Time for Good Ideas
This is not the case with Benchmark Oil & Gas, which operates close to Houston.
“We merged with a Swedish company in 2001,” said Robert Pledger, president, “so we’re taking a Swedish company public. Benchmark Oil & Gas AB is going to the market, which is our parent company.
“Sarbanes-Oxley in the U.S. doesn’t apply to us,” Pledger said, “but each country is beginning to adopt stringent and difficult reporting requirements. For instance, in Sweden where we sign our annual report, we are saying we have personal knowledge of what goes into that report regarding financials and so forth.
“There is no corporate shield in Sweden,” Pledger said. “You are personally liable for your disclosures, and you must know what you’re doing.”
Benchmark is working with a brokerage house to get listed on a Swedish exchange. The brokerage is one of the founders of the AIM exchange, and Benchmark is considering the possibility of a dual listing. Pledger noted AIM opens up a much larger population to get exposure. Whether a single or dual listing, they will be located where market makers are interested in the company.
Pledger makes a good case for getting into the public venue.
“Most independents spend 80 percent of their time looking for money to do what they want to do and 20 percent of their time doing what they want to do, which is find oil and gas,” he said. “With a company in the marketplace with underwriters and market makers, you can go with secondary offerings, you can float bond issues, you can put together joint ventures that give people the ability to have some collateral if they loan money to the company other than owning assets of the corporation.
“This has taken a lot more effort than originally thought,” Pledger emphasized. “But it will accomplish a goal I’ve had, which is to create liquidity and provide us the financing to do things we want to do.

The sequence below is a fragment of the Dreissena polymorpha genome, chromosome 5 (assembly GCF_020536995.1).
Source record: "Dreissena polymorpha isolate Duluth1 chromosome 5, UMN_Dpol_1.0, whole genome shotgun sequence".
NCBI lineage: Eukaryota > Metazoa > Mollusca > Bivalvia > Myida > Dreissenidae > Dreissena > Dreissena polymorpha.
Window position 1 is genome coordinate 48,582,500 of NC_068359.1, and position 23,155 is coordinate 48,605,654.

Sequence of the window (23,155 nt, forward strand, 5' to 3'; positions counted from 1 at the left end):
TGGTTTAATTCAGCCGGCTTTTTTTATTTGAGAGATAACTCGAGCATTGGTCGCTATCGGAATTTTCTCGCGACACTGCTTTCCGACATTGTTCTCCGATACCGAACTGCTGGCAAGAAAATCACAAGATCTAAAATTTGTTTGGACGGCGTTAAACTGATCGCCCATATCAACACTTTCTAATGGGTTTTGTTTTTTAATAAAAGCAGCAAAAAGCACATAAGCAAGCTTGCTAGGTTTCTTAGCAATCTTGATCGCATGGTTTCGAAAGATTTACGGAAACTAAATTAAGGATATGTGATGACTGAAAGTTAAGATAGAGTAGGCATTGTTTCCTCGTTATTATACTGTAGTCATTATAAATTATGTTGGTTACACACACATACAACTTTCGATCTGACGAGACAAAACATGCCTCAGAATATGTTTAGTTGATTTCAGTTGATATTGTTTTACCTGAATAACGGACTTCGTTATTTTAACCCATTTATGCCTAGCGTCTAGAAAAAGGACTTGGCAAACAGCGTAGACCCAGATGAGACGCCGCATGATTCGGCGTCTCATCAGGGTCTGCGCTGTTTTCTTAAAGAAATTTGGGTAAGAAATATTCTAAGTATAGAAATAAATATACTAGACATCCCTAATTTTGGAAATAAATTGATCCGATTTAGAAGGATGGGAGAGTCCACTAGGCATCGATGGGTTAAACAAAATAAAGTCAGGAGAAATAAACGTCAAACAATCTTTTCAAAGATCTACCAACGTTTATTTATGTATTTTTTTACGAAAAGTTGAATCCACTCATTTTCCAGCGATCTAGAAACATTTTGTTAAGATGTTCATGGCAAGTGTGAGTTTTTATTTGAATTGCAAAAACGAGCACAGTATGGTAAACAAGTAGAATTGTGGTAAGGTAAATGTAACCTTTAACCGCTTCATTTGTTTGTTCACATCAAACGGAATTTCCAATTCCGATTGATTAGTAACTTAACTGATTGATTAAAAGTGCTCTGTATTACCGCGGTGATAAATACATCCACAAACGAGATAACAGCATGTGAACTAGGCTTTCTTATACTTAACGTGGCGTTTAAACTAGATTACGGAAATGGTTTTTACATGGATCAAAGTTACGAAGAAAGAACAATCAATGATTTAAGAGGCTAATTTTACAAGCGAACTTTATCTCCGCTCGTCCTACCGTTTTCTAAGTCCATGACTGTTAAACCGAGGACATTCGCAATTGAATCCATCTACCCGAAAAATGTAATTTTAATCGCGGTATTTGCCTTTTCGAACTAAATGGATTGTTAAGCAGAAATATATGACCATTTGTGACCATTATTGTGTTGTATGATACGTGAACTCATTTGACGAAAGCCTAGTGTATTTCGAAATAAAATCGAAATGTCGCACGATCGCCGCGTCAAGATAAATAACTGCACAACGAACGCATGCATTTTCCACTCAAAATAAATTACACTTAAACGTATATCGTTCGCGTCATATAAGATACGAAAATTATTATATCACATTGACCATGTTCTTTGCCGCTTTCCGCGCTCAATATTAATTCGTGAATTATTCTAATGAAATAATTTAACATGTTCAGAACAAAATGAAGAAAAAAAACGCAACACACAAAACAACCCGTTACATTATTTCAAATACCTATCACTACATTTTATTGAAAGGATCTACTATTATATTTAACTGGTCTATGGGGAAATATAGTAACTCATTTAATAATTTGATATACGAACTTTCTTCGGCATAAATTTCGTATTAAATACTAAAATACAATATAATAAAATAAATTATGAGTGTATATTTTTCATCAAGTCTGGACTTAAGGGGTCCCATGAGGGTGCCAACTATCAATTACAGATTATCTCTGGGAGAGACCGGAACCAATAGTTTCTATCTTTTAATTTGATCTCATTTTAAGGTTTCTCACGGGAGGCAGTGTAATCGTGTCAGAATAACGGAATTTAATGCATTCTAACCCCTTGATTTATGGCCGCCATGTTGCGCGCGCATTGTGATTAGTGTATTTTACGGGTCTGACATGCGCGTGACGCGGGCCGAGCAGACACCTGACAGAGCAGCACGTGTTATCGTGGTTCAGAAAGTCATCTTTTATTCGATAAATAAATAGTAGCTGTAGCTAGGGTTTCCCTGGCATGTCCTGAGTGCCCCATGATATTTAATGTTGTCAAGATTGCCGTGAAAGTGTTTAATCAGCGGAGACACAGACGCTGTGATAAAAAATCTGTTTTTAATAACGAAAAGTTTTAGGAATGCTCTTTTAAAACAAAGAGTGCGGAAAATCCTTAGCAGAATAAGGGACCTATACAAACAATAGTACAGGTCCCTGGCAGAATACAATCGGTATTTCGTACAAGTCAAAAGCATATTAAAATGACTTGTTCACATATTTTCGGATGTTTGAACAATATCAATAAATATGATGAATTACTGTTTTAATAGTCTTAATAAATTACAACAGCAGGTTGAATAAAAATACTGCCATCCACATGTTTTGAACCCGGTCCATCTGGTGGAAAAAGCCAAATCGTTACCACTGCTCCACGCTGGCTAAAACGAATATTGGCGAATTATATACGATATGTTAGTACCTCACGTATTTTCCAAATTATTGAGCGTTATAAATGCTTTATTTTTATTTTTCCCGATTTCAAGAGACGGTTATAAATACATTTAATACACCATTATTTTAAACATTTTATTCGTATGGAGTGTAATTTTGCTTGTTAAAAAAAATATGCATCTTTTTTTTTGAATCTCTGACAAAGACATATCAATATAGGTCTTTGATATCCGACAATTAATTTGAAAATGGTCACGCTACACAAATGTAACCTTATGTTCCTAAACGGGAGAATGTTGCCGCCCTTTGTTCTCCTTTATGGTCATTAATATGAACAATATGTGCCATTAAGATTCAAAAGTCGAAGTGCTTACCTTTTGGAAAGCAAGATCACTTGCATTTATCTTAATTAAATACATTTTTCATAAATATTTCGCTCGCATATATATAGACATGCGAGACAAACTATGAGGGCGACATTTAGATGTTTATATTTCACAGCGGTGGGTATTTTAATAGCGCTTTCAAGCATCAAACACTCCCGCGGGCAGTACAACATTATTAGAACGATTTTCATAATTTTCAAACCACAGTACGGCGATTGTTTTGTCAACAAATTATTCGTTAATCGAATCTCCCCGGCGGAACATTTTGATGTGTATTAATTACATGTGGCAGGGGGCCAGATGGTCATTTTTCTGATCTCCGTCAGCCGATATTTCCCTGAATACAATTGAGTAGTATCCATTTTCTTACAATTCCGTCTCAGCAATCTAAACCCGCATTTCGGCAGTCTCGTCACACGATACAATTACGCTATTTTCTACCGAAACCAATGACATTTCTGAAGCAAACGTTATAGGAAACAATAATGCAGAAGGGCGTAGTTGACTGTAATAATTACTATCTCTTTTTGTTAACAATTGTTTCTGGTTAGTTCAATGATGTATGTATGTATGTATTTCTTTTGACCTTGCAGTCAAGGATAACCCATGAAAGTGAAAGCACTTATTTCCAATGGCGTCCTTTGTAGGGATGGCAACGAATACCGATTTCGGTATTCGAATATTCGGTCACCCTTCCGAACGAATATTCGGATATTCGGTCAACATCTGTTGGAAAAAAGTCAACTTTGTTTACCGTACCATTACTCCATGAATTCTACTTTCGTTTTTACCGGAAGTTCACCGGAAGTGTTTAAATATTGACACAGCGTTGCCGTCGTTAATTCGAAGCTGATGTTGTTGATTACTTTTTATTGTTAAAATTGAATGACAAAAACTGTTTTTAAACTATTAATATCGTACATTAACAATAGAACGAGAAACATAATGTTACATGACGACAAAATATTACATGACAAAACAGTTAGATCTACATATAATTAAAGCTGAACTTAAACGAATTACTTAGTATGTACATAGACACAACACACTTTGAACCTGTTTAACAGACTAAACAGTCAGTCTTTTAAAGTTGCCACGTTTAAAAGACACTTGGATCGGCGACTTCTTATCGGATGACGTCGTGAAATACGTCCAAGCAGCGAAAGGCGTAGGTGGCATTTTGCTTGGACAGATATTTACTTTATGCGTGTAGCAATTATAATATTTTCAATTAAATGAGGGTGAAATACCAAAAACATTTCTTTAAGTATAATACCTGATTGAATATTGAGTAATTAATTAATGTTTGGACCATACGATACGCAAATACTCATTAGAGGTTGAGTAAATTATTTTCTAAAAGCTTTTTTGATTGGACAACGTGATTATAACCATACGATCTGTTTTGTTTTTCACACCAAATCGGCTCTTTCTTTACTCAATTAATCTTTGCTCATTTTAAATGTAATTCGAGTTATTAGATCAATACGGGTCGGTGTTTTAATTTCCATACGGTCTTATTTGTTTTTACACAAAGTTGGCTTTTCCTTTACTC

“I’ve never met an independent who was idea restrained; they’ve always been capital restrained,” Pledger said. “This gives us an opportunity to change that position.”
Servicing the Servers?
Although the AIM market is attracting increasing numbers of E&P companies, this apparently is not the case with oil service companies. But this may be about to change, starting with Global Geophysical Services.
For now, Global is engaged in private equity placement on the domestic front, which reflects the early stage the company is in, having become operational early in 2005.
“We’re considering AIM,” said Craig Murrin, vice president, secretary and general counsel at Global. “When we have more earnings history and get to a point appropriate to consider ways to give existing shareholders liquidity as well as raising some more money, we will look at it very closely.”
Mirren emphasized the important role of the Nomads for a company like Global.
“For our company where all our management is strong on the operational side but little experience talking to the markets,” Mirren said, “it’s something quite valuable.
“Going forward, an AIM listing would make it possible for us to set up an option plan and recruit people in the future with options and not by issuing shares,” Mirren noted. “It will increase our business opportunities because we’ll be publishing financial statements and people will be able to see our financial condition and know they’re dealing with a substantial entity.”
Line Up the Ducks
As with most things in life, a seemingly unlimited upside has a downside counterpart of one kind or another, and AIM is no exception.
“London is not a market that will invest in just anything,” Brown cautioned. “You need a good story and need to provide assurance you can deliver what you say you will.
“Liquidity will be tight when you first come to market,” Brown noted, “and your directors will be locked in, unable to sell any shares for 12 months -- and they often own a large share of the company.”
The savvy players know they must come into the market with all their ducks in a row.
For instance, Nicandros noted they were put through the rigor of a Nasdaq listing by Morgan Stanley to be able to put themselves into the marketplace.
Because there are no strict requirements for, say, “x” years of revenue and earnings, the occasional “overnight” listing does happen -- and potential investors must do some serious homework before investing in companies on the AIM.
“There have been a couple of small traffic accidents on AIM in the last few years,” Nicandros noted. “But those things slip through once in a while.”